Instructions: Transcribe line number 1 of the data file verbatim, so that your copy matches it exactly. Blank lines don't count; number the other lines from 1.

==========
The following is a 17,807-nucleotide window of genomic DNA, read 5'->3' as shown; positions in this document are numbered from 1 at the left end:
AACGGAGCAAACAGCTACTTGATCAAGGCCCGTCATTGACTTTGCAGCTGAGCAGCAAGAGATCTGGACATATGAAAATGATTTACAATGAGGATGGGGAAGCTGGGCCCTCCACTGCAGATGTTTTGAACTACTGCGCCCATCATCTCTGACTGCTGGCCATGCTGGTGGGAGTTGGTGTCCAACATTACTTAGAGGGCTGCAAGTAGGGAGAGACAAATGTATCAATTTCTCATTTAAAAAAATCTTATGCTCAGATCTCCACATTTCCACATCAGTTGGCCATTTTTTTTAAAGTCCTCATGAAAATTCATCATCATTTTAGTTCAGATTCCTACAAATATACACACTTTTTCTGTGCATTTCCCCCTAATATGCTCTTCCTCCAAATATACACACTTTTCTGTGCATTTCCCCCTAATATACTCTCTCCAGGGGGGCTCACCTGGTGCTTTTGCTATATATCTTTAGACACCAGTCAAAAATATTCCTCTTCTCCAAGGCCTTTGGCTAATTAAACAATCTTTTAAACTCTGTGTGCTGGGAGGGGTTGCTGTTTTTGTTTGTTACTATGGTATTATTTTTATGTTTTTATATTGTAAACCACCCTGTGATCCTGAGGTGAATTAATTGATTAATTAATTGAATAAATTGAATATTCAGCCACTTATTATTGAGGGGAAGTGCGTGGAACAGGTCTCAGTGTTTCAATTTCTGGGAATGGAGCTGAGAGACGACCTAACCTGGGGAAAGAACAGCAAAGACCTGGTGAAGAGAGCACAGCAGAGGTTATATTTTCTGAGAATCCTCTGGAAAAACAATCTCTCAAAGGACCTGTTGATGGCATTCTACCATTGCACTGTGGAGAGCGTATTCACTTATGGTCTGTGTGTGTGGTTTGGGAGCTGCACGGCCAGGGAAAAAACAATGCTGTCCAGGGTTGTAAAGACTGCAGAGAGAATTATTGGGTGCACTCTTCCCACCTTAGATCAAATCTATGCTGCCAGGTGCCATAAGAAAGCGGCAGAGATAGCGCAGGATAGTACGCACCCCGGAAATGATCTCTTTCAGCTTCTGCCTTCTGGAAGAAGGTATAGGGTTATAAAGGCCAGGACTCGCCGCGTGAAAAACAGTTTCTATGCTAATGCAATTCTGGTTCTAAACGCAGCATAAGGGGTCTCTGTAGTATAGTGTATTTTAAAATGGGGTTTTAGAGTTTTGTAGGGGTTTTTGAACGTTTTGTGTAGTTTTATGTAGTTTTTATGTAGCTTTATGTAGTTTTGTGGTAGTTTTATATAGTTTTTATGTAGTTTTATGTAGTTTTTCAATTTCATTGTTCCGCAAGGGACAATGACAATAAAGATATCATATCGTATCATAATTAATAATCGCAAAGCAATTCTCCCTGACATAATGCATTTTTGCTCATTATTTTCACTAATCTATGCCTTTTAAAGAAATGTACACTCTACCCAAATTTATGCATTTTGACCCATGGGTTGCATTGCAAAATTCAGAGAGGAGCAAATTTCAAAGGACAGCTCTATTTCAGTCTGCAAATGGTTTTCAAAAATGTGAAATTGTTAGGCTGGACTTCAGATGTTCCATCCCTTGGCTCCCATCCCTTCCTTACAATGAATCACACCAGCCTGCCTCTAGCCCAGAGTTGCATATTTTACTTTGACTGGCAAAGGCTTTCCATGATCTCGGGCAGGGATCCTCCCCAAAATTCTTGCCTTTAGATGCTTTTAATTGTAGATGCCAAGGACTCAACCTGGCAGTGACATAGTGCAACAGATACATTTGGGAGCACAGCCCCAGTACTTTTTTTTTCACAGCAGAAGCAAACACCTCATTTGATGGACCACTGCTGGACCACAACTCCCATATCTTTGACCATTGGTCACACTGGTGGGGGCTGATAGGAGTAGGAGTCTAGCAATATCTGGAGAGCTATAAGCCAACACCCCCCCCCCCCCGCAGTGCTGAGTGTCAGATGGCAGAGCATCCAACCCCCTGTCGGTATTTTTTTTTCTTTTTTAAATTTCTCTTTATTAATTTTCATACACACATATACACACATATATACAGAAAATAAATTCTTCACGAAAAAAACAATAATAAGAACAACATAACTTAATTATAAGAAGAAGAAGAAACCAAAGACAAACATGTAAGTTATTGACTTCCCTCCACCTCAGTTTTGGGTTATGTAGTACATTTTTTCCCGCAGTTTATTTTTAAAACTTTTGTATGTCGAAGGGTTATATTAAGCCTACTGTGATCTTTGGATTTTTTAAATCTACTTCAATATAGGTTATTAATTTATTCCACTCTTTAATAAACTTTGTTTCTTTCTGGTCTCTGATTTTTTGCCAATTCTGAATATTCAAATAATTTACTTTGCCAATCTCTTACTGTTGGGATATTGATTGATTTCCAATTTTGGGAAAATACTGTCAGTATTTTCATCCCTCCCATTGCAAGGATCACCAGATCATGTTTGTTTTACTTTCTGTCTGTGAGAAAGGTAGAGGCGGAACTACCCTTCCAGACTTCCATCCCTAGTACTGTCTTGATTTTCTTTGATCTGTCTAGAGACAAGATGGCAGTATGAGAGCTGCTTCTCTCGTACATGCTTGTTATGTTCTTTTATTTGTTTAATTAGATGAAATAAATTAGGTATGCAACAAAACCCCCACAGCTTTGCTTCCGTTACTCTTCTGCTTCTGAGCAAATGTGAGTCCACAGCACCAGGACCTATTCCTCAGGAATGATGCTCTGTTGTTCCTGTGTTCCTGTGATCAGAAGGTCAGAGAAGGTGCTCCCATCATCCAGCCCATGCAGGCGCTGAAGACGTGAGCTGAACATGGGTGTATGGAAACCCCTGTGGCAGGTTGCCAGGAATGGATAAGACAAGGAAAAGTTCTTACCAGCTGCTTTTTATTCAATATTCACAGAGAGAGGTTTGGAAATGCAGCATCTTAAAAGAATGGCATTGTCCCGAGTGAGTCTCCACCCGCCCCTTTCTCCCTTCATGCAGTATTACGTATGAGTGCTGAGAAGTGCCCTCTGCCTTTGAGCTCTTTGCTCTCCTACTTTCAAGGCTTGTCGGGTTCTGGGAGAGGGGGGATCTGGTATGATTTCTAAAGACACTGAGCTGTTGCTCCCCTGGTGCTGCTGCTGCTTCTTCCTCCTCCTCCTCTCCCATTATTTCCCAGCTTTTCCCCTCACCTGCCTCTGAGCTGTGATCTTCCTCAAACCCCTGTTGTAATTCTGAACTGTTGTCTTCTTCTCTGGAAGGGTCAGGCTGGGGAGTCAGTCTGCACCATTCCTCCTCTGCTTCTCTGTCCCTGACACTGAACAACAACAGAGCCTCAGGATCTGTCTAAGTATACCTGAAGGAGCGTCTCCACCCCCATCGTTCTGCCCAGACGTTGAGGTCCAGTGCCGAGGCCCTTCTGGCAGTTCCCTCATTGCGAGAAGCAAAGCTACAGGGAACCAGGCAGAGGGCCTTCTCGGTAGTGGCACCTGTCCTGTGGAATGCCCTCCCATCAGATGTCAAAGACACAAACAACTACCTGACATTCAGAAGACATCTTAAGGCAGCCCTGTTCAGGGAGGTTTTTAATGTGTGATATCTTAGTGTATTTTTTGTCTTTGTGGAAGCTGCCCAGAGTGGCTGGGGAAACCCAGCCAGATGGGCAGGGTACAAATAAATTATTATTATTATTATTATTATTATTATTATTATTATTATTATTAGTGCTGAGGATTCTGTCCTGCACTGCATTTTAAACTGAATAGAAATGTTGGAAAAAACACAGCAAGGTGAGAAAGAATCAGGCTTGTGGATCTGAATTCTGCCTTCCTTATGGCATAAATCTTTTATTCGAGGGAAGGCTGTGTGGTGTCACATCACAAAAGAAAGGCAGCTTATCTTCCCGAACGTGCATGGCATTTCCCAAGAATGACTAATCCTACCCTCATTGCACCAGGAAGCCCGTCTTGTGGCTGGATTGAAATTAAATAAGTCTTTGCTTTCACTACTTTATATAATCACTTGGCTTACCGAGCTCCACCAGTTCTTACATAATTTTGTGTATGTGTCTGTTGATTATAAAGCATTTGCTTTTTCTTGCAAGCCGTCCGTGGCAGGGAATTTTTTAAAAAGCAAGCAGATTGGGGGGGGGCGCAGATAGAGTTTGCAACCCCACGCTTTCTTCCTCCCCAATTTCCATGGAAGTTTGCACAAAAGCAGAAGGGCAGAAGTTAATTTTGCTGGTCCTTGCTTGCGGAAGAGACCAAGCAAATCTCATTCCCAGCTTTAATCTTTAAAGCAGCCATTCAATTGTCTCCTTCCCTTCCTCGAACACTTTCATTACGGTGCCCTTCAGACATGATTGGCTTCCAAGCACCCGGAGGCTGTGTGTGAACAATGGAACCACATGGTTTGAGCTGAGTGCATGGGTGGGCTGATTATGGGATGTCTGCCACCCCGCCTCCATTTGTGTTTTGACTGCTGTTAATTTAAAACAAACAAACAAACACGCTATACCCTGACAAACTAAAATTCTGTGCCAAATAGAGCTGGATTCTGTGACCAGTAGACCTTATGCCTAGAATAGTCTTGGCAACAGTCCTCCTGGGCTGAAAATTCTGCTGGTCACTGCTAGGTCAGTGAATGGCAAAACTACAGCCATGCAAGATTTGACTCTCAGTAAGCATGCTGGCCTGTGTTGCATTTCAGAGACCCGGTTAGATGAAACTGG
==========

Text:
The following is a 17,807-nucleotide window of genomic DNA, read 5'->3' as shown; positions in this document are numbered from 1 at the left end: